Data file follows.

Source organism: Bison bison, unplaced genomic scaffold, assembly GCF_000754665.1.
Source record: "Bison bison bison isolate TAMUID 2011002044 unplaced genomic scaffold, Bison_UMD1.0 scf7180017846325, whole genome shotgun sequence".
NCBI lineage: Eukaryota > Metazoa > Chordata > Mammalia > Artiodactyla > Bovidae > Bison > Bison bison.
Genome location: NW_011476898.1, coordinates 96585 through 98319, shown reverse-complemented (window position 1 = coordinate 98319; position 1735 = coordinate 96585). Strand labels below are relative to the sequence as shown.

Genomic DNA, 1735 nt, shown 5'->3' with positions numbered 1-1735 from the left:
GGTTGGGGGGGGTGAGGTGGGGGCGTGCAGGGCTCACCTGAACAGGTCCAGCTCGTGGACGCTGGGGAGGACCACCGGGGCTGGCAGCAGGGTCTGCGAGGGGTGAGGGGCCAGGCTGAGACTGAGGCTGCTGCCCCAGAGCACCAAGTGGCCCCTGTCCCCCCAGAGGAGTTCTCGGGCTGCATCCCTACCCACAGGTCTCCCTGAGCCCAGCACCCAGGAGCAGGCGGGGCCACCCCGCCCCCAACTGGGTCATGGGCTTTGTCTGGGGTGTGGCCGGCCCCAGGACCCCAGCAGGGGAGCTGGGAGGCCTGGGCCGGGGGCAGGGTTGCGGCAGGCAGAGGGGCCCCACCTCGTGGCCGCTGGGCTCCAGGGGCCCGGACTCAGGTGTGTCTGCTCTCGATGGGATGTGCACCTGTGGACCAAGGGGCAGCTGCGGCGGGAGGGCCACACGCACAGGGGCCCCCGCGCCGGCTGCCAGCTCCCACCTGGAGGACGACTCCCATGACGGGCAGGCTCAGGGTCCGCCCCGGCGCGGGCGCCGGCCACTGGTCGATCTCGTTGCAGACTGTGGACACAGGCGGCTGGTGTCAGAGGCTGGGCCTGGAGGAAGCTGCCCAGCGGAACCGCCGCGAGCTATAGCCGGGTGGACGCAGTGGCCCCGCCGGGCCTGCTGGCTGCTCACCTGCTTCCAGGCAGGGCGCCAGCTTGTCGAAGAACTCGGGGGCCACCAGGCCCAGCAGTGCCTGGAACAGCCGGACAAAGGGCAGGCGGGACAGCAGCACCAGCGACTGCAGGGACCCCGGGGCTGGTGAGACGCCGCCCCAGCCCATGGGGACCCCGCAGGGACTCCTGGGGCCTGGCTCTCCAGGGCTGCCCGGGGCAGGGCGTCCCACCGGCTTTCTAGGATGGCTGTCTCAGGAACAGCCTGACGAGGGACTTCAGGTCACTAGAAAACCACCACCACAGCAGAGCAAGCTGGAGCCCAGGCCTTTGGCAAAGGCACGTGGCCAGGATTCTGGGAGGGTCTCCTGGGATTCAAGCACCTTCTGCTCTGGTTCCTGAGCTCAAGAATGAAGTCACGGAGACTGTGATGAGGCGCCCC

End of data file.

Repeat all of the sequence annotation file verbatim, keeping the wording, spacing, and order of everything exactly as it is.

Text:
Source organism: Bison bison, unplaced genomic scaffold, assembly GCF_000754665.1.
Source record: "Bison bison bison isolate TAMUID 2011002044 unplaced genomic scaffold, Bison_UMD1.0 scf7180017846325, whole genome shotgun sequence".
NCBI lineage: Eukaryota > Metazoa > Chordata > Mammalia > Artiodactyla > Bovidae > Bison > Bison bison.
Genome location: NW_011476898.1, coordinates 96585 through 98319, shown reverse-complemented (window position 1 = coordinate 98319; position 1735 = coordinate 96585). Strand labels below are relative to the sequence as shown.

Genomic DNA, 1735 nt, shown 5'->3' with positions numbered 1-1735 from the left:
GGTTGGGGGGGGTGAGGTGGGGGCGTGCAGGGCTCACCTGAACAGGTCCAGCTCGTGGACGCTGGGGAGGACCACCGGGGCTGGCAGCAGGGTCTGCGAGGGGTGAGGGGCCAGGCTGAGACTGAGGCTGCTGCCCCAGAGCACCAAGTGGCCCCTGTCCCCCCAGAGGAGTTCTCGGGCTGCATCCCTACCCACAGGTCTCCCTGAGCCCAGCACCCAGGAGCAGGCGGGGCCACCCCGCCCCCAACTGGGTCATGGGCTTTGTCTGGGGTGTGGCCGGCCCCAGGACCCCAGCAGGGGAGCTGGGAGGCCTGGGCCGGGGGCAGGGTTGCGGCAGGCAGAGGGGCCCCACCTCGTGGCCGCTGGGCTCCAGGGGCCCGGACTCAGGTGTGTCTGCTCTCGATGGGATGTGCACCTGTGGACCAAGGGGCAGCTGCGGCGGGAGGGCCACACGCACAGGGGCCCCCGCGCCGGCTGCCAGCTCCCACCTGGAGGACGACTCCCATGACGGGCAGGCTCAGGGTCCGCCCCGGCGCGGGCGCCGGCCACTGGTCGATCTCGTTGCAGACTGTGGACACAGGCGGCTGGTGTCAGAGGCTGGGCCTGGAGGAAGCTGCCCAGCGGAACCGCCGCGAGCTATAGCCGGGTGGACGCAGTGGCCCCGCCGGGCCTGCTGGCTGCTCACCTGCTTCCAGGCAGGGCGCCAGCTTGTCGAAGAACTCGGGGGCCACCAGGCCCAGCAGTGCCTGGAACAGCCGGACAAAGGGCAGGCGGGACAGCAGCACCAGCGACTGCAGGGACCCCGGGGCTGGTGAGACGCCGCCCCAGCCCATGGGGACCCCGCAGGGACTCCTGGGGCCTGGCTCTCCAGGGCTGCCCGGGGCAGGGCGTCCCACCGGCTTTCTAGGATGGCTGTCTCAGGAACAGCCTGACGAGGGACTTCAGGTCACTAGAAAACCACCACCACAGCAGAGCAAGCTGGAGCCCAGGCCTTTGGCAAAGGCACGTGGCCAGGATTCTGGGAGGGTCTCCTGGGATTCAAGCACCTTCTGCTCTGGTTCCTGAGCTCAAGAATGAAGTCACGGAGACTGTGATGAGGCGCCCC